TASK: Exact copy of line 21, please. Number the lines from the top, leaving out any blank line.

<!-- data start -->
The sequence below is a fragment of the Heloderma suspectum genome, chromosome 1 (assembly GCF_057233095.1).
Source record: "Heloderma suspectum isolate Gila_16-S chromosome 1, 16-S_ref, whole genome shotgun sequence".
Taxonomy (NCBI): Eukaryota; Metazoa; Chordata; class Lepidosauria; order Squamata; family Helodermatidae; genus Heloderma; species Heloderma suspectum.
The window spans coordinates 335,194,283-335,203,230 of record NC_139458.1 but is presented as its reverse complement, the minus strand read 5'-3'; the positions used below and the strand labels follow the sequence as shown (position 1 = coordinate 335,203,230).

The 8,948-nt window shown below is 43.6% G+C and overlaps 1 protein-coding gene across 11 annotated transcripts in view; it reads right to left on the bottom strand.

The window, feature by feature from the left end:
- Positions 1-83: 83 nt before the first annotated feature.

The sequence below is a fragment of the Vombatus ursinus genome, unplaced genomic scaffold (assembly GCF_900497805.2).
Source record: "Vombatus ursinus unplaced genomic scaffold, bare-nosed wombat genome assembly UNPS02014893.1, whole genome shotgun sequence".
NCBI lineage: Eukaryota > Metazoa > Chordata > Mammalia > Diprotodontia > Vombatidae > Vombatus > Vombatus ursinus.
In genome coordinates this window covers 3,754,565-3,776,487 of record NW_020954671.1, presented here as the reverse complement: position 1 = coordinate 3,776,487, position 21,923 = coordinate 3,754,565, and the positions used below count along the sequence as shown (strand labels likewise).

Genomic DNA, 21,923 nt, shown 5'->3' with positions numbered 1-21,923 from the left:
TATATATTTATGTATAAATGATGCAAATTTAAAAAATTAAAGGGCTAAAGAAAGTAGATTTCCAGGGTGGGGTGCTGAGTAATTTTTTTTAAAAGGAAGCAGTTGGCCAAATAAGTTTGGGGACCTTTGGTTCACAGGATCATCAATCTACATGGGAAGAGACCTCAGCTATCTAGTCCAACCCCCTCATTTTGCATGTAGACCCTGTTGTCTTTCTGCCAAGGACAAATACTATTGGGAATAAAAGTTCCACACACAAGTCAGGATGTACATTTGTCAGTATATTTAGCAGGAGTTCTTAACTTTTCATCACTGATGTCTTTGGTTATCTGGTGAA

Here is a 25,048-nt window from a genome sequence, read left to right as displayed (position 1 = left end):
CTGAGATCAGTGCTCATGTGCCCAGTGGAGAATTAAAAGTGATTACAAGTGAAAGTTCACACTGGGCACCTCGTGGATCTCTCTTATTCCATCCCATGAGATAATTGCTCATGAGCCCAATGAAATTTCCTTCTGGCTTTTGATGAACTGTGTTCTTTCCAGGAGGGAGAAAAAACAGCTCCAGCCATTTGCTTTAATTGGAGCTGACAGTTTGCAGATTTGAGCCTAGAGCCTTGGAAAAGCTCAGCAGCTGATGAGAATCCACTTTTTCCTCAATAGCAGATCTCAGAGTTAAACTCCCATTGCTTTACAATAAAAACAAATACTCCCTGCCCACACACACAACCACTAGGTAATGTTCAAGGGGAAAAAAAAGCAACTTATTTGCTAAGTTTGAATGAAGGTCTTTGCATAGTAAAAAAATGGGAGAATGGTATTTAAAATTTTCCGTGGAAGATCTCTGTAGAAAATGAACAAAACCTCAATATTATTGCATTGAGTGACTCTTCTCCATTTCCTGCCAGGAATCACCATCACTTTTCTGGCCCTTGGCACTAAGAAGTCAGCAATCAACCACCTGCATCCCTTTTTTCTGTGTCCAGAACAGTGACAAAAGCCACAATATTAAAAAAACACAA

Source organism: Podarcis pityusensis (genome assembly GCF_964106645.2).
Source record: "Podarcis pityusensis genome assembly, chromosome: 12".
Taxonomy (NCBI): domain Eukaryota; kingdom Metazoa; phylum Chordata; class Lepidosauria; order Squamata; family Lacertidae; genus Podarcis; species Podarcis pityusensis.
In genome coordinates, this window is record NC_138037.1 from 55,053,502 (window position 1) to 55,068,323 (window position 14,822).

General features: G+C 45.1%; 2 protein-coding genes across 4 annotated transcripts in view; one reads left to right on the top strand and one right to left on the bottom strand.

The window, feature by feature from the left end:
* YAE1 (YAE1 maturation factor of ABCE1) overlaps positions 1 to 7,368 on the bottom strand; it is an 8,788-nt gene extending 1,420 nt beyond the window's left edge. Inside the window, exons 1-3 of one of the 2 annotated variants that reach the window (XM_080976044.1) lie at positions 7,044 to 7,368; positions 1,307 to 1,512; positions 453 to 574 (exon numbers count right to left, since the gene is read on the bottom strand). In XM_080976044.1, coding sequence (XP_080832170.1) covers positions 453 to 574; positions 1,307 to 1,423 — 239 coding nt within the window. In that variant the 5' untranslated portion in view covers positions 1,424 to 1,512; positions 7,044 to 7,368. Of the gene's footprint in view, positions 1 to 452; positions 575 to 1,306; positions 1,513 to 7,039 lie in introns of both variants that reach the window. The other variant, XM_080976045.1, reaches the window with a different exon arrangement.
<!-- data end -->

The window, feature by feature from the left end: